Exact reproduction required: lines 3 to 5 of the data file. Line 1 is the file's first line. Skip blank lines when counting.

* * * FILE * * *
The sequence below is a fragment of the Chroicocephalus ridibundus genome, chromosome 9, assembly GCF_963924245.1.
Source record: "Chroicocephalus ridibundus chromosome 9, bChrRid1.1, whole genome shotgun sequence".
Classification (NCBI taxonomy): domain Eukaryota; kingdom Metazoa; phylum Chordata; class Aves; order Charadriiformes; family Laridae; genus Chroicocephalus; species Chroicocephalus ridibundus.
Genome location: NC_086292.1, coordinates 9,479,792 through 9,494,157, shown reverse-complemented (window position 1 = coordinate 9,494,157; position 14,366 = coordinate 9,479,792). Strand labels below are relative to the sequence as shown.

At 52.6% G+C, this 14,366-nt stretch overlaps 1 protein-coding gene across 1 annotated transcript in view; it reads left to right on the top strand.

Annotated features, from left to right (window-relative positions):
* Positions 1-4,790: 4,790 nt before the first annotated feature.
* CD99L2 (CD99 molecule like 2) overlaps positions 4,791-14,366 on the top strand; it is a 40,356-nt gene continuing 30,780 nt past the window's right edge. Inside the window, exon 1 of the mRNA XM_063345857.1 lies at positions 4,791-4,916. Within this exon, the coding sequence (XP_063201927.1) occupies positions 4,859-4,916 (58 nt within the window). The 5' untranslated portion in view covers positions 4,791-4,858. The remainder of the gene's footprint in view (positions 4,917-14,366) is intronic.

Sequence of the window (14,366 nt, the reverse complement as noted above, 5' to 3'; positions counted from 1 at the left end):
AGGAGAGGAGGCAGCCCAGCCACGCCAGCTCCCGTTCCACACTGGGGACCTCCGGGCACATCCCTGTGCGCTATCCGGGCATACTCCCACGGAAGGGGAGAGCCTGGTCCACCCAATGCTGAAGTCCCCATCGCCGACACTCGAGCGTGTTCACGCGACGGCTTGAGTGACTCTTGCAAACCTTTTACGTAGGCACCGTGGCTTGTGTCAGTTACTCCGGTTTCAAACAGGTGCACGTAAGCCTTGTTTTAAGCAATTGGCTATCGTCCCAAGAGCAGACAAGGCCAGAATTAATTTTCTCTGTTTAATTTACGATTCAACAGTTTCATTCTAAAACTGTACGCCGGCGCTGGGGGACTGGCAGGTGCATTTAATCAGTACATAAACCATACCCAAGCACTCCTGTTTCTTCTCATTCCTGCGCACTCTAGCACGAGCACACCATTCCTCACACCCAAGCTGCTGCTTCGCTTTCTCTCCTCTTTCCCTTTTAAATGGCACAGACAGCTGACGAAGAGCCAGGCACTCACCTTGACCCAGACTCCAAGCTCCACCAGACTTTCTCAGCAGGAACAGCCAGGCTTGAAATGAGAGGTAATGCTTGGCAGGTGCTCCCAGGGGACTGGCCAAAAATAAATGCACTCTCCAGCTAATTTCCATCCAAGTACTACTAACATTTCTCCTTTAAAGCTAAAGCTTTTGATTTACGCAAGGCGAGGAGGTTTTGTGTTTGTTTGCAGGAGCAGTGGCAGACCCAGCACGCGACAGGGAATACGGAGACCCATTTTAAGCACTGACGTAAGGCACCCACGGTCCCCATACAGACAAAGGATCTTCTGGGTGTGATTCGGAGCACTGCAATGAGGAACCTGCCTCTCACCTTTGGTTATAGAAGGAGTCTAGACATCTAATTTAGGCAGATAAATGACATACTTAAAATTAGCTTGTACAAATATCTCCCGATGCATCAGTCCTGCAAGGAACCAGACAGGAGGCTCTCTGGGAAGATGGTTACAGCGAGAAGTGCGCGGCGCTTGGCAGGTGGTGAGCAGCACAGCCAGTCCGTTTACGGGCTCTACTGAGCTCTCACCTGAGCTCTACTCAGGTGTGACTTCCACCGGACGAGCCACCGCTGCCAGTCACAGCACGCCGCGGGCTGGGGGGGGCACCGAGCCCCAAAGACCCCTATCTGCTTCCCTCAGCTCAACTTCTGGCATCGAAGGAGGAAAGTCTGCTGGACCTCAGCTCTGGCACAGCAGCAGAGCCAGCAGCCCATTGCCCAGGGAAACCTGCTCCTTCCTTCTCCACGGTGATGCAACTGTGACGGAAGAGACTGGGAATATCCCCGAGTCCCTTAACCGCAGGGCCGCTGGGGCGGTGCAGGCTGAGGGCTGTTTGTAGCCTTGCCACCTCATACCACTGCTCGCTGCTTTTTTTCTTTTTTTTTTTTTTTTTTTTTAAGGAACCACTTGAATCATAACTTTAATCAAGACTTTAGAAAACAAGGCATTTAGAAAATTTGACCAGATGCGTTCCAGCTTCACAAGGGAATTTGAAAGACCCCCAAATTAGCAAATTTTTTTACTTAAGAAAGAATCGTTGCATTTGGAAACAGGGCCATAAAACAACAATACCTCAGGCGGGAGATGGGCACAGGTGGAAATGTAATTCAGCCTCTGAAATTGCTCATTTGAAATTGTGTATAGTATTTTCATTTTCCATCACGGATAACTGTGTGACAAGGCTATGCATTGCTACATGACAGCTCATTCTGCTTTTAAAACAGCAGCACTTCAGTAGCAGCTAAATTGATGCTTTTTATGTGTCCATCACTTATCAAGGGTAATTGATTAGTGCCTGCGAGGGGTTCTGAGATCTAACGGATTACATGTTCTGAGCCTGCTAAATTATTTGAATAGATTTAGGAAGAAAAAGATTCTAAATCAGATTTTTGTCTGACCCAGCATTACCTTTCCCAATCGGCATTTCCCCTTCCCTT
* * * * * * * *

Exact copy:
Classification (NCBI taxonomy): domain Eukaryota; kingdom Metazoa; phylum Chordata; class Aves; order Charadriiformes; family Laridae; genus Chroicocephalus; species Chroicocephalus ridibundus.
Genome location: NC_086292.1, coordinates 9,479,792 through 9,494,157, shown reverse-complemented (window position 1 = coordinate 9,494,157; position 14,366 = coordinate 9,479,792). Strand labels below are relative to the sequence as shown.

At 52.6% G+C, this 14,366-nt stretch overlaps 1 protein-coding gene across 1 annotated transcript in view; it reads left to right on the top strand.